19. scotts52
    Joined: Apr 7, 2008
    Posts: 2,374

    scotts52
    Member

    You're going to either have to cut it out and patch or, if the metal isn't too thin on either side of the holes, weld them up.
     
  20. 66gmc
    Joined: Dec 4, 2005
    Posts: 595

    66gmc
    Member

    If that were my car or a customers that would be getting cut out and new metal welded in. The pitted areas are nearly the same depth as the holes, so even wire wheeling or light blasting is going to reveal more holes. By the time the metal was clean enough to accept lead there wouldn't be anything left. You could gamble with rust converters and fillers and it may hold up just fine, or you could end up redoing hundreds of hours of body and paint work. There will never be a substitute for quality metalwork. Lead has its place and I like using it, and there are many excellent modern fillers on the market, but good product over garbage still equals garbage.
     
    RMR&C and 1932tub like this.
  21. alchemy
    Joined: Sep 27, 2002
    Posts: 17,467

    alchemy
    ALLIANCE MEMBER

    First sandblast (inside and outside). I don't know any way better to remove the rust from he bottom of the pits, unless you are going to acid or electrolysis dip the whole car. Then I'd weld up the very small holes and make patches for the bigger ones. Last I'd use a skim coat of regular filler over the area. Paint will be very important to make sure you don't get bare edges at the holes because of the trim snaps. Don't want the rust to start again after all that work.
     
  22. Dick Stevens
    Joined: Aug 7, 2012
    Posts: 3,234

    Dick Stevens
    Member

    Repair the metal, you will regret trying to take shortcuts by using filler with or without kitty hair! There is no substitute for doing the job right the first time.
     
  23. 31Apickup
    Joined: Nov 8, 2005
    Posts: 2,813

    31Apickup
    ALLIANCE MEMBER

    I agree with alchemy, although I would epoxy prime prior to filler


    Sent from my iPhone using The H.A.M.B. mobile app
     
  24. Oh Ick!! That Sucks! That aria don't lend itself to patches and welding very well. The SS trim makes contact on both top and bottom edges of the Trim piece. No real room for build up or change of shape of any kind. Making patches,, yikes, whoever tackles that project better be playing there A Game. That could very easily turn into Waffels into the upper panel.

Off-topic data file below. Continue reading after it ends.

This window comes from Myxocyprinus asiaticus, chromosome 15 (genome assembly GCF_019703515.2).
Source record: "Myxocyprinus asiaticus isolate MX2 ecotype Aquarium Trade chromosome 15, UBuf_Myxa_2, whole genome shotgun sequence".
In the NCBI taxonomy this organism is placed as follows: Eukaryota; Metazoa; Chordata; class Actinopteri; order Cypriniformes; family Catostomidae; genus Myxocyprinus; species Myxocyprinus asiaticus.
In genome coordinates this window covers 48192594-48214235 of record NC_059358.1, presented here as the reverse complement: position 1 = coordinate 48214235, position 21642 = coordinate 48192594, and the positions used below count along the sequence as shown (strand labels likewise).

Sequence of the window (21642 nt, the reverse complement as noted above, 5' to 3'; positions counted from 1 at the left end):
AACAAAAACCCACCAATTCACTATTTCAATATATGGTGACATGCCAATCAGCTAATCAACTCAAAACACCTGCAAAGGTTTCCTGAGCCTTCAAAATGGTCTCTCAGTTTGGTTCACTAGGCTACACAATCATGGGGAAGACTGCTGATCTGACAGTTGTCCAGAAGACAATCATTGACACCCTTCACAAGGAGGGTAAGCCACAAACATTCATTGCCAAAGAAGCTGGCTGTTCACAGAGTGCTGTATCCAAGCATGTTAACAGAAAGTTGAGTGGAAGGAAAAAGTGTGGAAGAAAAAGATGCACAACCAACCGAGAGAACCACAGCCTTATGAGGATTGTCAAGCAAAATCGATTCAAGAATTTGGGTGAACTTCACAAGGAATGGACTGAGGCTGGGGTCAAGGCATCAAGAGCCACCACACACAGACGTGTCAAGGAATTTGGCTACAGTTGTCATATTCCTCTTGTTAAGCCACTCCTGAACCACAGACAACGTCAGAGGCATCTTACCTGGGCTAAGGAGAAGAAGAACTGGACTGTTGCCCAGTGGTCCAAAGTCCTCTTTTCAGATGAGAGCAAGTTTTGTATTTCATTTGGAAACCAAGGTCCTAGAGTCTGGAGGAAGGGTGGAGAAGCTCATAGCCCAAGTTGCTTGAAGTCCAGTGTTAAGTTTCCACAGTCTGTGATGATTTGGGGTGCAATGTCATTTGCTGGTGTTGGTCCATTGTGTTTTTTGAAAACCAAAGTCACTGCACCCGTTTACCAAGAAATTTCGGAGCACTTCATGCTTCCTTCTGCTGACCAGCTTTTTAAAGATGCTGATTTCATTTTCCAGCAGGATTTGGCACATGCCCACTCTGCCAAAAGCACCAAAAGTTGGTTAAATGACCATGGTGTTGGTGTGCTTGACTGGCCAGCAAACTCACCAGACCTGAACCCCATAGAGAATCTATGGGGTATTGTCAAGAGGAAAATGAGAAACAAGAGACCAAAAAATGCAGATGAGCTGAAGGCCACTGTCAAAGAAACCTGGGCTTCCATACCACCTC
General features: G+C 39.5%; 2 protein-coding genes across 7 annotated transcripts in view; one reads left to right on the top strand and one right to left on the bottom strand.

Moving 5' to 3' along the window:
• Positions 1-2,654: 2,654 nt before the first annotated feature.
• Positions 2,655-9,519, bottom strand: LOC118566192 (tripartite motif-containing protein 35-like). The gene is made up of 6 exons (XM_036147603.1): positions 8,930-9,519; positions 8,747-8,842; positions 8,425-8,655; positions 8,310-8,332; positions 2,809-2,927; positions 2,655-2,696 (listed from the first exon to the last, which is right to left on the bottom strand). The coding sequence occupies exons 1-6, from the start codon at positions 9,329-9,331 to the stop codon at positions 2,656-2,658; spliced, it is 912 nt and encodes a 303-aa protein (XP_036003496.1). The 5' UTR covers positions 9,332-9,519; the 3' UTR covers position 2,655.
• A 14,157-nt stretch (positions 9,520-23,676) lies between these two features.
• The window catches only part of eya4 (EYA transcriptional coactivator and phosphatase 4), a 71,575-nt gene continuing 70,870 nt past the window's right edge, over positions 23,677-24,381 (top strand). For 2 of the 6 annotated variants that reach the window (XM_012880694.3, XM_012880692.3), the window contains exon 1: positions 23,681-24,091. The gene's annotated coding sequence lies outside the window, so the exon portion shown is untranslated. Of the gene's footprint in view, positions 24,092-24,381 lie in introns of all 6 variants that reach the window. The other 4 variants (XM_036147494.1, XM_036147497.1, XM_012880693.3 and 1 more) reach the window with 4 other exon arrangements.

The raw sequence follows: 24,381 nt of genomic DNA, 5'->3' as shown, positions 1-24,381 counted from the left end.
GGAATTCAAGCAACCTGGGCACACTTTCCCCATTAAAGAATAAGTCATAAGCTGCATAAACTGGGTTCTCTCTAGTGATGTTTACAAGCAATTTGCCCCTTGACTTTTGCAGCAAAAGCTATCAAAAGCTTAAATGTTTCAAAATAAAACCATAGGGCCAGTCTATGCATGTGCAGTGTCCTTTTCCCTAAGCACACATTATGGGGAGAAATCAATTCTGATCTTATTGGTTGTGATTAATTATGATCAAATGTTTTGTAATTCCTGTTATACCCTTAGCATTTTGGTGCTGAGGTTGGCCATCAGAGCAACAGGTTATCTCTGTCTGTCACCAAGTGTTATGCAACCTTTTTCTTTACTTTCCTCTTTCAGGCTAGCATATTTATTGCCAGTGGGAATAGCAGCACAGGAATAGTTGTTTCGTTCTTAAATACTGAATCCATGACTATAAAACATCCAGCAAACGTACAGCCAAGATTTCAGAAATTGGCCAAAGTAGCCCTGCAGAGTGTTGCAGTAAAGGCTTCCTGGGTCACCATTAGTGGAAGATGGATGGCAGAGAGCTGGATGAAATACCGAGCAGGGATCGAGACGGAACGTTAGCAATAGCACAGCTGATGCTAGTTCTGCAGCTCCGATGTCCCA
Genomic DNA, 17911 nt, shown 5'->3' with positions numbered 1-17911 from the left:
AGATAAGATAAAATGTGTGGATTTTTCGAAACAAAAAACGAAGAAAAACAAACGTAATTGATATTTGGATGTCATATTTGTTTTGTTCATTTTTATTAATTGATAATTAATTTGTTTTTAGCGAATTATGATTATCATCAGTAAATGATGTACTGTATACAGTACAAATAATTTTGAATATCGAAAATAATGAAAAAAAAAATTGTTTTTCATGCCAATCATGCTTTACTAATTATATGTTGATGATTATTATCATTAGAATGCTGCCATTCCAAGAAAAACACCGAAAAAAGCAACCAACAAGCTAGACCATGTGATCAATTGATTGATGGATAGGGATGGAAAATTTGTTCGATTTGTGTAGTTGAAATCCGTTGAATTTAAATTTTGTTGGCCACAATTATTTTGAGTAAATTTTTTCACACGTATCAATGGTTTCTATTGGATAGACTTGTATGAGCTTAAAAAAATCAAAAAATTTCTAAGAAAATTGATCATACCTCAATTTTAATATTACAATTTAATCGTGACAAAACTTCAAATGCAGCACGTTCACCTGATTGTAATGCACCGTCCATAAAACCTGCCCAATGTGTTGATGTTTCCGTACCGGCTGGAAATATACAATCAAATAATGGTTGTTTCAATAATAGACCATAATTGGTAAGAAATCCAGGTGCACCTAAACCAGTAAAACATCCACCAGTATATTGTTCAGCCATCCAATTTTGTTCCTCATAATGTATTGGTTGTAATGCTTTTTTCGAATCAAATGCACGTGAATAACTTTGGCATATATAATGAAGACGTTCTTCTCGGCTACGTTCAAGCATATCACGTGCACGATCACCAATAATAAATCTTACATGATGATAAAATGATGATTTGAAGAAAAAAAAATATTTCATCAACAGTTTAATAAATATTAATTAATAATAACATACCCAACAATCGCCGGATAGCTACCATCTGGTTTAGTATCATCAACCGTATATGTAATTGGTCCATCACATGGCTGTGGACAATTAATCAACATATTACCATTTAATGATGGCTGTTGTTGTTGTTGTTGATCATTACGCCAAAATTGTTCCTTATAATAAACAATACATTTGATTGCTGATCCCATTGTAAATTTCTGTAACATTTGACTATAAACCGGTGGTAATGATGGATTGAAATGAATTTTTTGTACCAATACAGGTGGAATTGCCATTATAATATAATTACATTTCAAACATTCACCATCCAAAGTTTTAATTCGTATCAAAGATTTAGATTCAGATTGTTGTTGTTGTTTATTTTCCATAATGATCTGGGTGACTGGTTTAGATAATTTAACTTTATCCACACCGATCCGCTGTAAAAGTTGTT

RMONTY likes this.
  25. RMONTY
    Joined: Jan 7, 2016
    Posts: 2,257

    RMONTY
    Member

    Now you see why I am trying to come up with a solution that is the least invasive. If patching is the way forward, I think the best approach is to cut strips of beltline from the donor cars/doors and splice them in. Even with that, it's going to be a bitch to get the trim to lay down nicely when it's time to put it on.
     
  26. My basic repair rule is to Not do lap seams ever. Were it me on this I might rethink that stand. This could be a time to do a clean metal surface on both sides, form a patch that fits tight on the inside and spot weld them in place. Next take my Tig welder and fuse the edge of each hole to the back patch to seal the edge 100%. Even that will turn into a ton of work.
     
  27. Gofannon
    Joined: Feb 8, 2007
    Posts: 722

    Gofannon
    Member

    You could opt for zinc spray. However, once you do it you wont be able to do a proper repair without removing all the zinc coated steel first. Don't use it on anything structural and I'd only use it as a last resort. No substitute for doing things properly.
     
  28. DIYGUY
    Joined: Sep 8, 2015
    Posts: 883

    DIYGUY
    Member
    from West, TX

    If it were mine , I would patch the holes and then fill the rest with some kind of filler. No way I’m replacing all that pitted metal under trim.
    Now how to patch? That’s the tough part. Really thin. Panelbond from behind ? Will the inside be visible ?
     
  29. Ralphies54
    Joined: Dec 18, 2009
    Posts: 755

    Ralphies54
    Member

    It can't be as complicated as some make it, how about sand blasting wirewheeling to shine it up a bit then hold a copper bar behind the holes and Tig or Mig the hole closed. larger holes, patch em. Ralphie
     
    RMONTY likes this.
  30. RMONTY
    Joined: Jan 7, 2016
    Posts: 2,257

    RMONTY
    Member

    No it wont be seen on the inside. I'm seriously considering cutting some strips of good beltline out of extra doors and parts cars I have. I can get long enough strips to make the repairs. I dont have to replace but maybe a total of a couple of feet on both sides of the car, the longest strip being about 8" to 10" long. The drivers side is much worse for whatever reason.
    I'm trying to decide if I should go at the entire beltline with a wire cup on a grinder. The rust needs to be gone.
     

Share This Page

Register now to get rid of these ads!

Archive

Copyright © 1995-2021 The Jalopy Journal: Steal our stuff, we'll kick your teeth in. Terms of Service. Privacy Policy.

Atomic Industry
Forum software by XenForo™ ©2010-2014 XenForo Ltd.